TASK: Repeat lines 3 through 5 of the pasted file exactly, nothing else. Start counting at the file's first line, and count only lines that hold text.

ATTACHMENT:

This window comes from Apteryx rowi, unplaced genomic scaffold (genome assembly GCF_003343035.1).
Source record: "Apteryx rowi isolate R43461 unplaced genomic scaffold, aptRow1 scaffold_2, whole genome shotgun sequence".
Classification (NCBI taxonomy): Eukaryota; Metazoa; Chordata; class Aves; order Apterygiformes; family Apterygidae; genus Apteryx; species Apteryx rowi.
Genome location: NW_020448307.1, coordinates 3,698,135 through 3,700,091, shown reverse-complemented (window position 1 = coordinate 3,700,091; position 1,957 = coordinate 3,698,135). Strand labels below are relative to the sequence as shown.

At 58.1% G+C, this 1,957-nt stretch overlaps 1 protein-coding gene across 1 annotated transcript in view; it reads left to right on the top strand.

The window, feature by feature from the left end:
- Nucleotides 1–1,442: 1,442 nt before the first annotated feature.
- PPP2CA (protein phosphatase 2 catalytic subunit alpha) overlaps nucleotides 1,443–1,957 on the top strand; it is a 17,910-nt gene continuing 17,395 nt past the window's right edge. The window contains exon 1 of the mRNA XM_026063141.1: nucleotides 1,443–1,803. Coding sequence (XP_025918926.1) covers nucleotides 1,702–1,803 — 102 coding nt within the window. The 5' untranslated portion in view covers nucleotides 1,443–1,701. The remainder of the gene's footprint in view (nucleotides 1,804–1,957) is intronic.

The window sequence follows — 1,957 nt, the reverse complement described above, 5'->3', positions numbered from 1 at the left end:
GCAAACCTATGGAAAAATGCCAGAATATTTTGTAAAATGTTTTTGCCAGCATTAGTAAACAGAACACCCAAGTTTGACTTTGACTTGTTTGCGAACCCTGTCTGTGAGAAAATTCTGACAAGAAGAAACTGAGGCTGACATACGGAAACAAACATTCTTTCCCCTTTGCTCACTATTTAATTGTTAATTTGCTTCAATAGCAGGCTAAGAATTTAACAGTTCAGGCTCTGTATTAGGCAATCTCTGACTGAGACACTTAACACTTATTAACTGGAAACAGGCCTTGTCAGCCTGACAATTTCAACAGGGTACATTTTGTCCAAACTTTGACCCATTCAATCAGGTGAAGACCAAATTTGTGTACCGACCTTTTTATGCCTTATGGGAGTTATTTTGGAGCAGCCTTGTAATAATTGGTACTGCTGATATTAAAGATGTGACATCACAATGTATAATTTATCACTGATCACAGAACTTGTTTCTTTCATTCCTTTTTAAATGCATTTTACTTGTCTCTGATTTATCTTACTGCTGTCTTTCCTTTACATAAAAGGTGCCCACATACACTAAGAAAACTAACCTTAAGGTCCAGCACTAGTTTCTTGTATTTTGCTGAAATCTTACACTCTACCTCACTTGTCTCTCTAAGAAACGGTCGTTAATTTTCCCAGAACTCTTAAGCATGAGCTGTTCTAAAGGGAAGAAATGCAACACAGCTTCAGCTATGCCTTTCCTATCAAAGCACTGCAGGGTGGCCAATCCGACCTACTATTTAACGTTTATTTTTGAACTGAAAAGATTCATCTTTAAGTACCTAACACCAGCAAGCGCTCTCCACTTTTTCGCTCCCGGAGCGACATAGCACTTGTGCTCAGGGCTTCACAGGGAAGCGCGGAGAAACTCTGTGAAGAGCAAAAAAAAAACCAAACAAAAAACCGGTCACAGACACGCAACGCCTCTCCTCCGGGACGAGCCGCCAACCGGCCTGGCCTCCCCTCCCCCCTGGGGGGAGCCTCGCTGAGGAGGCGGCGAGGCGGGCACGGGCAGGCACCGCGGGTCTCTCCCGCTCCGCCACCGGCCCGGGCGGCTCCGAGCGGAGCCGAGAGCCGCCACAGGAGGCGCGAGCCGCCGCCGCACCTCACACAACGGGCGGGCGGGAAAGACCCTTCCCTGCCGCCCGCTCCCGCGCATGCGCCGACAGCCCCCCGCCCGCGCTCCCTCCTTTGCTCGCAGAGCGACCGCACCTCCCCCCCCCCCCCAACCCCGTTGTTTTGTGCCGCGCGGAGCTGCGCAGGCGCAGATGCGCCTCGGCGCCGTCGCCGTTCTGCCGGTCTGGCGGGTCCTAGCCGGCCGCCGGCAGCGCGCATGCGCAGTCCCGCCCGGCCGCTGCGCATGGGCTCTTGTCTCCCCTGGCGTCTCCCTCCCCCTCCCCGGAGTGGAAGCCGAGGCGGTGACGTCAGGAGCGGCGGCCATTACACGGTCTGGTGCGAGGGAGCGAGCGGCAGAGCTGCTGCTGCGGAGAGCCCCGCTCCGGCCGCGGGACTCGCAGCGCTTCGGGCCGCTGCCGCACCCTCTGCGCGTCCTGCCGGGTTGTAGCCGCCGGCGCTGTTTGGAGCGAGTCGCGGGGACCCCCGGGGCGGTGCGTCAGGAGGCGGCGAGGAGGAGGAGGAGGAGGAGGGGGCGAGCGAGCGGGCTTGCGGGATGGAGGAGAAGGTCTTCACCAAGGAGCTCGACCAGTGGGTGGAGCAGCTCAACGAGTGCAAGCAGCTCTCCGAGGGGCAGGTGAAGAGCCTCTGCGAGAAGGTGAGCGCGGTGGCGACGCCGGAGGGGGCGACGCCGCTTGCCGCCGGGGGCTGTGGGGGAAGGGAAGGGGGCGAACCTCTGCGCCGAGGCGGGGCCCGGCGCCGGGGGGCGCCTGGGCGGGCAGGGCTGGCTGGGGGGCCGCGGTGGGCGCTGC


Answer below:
Classification (NCBI taxonomy): Eukaryota; Metazoa; Chordata; class Aves; order Apterygiformes; family Apterygidae; genus Apteryx; species Apteryx rowi.
Genome location: NW_020448307.1, coordinates 3,698,135 through 3,700,091, shown reverse-complemented (window position 1 = coordinate 3,700,091; position 1,957 = coordinate 3,698,135). Strand labels below are relative to the sequence as shown.

At 58.1% G+C, this 1,957-nt stretch overlaps 1 protein-coding gene across 1 annotated transcript in view; it reads left to right on the top strand.